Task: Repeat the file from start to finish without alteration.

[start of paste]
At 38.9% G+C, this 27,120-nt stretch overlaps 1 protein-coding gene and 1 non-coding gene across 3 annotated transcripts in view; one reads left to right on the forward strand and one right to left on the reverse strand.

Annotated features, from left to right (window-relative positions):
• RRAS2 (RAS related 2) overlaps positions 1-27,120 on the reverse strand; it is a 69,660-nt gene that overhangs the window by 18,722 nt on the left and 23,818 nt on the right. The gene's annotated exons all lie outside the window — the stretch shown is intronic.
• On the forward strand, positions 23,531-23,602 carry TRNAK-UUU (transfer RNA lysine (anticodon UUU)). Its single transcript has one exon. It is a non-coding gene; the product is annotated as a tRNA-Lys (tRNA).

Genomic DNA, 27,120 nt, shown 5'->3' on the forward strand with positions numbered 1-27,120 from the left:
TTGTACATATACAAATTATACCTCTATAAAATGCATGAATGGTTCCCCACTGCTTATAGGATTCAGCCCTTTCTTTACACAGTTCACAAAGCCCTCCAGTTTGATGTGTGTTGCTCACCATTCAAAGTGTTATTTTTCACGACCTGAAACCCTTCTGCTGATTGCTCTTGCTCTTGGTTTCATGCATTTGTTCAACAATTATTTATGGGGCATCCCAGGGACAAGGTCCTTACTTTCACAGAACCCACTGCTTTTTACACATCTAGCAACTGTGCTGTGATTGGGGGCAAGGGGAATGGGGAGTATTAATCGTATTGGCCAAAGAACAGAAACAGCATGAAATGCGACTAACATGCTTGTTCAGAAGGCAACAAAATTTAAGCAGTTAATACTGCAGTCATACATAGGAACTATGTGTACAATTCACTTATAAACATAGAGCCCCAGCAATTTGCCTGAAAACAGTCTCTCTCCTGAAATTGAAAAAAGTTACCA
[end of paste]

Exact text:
At 38.9% G+C, this 27,120-nt stretch overlaps 1 protein-coding gene and 1 non-coding gene across 3 annotated transcripts in view; one reads left to right on the forward strand and one right to left on the reverse strand.

Annotated features, from left to right (window-relative positions):
• RRAS2 (RAS related 2) overlaps positions 1-27,120 on the reverse strand; it is a 69,660-nt gene that overhangs the window by 18,722 nt on the left and 23,818 nt on the right. The gene's annotated exons all lie outside the window — the stretch shown is intronic.
• On the forward strand, positions 23,531-23,602 carry TRNAK-UUU (transfer RNA lysine (anticodon UUU)). Its single transcript has one exon. It is a non-coding gene; the product is annotated as a tRNA-Lys (tRNA).

Genomic DNA, 27,120 nt, shown 5'->3' on the forward strand with positions numbered 1-27,120 from the left:
TTGTACATATACAAATTATACCTCTATAAAATGCATGAATGGTTCCCCACTGCTTATAGGATTCAGCCCTTTCTTTACACAGTTCACAAAGCCCTCCAGTTTGATGTGTGTTGCTCACCATTCAAAGTGTTATTTTTCACGACCTGAAACCCTTCTGCTGATTGCTCTTGCTCTTGGTTTCATGCATTTGTTCAACAATTATTTATGGGGCATCCCAGGGACAAGGTCCTTACTTTCACAGAACCCACTGCTTTTTACACATCTAGCAACTGTGCTGTGATTGGGGGCAAGGGGAATGGGGAGTATTAATCGTATTGGCCAAAGAACAGAAACAGCATGAAATGCGACTAACATGCTTGTTCAGAAGGCAACAAAATTTAAGCAGTTAATACTGCAGTCATACATAGGAACTATGTGTACAATTCACTTATAAACATAGAGCCCCAGCAATTTGCCTGAAAACAGTCTCTCTCCTGAAATTGAAAAAAGTTACCA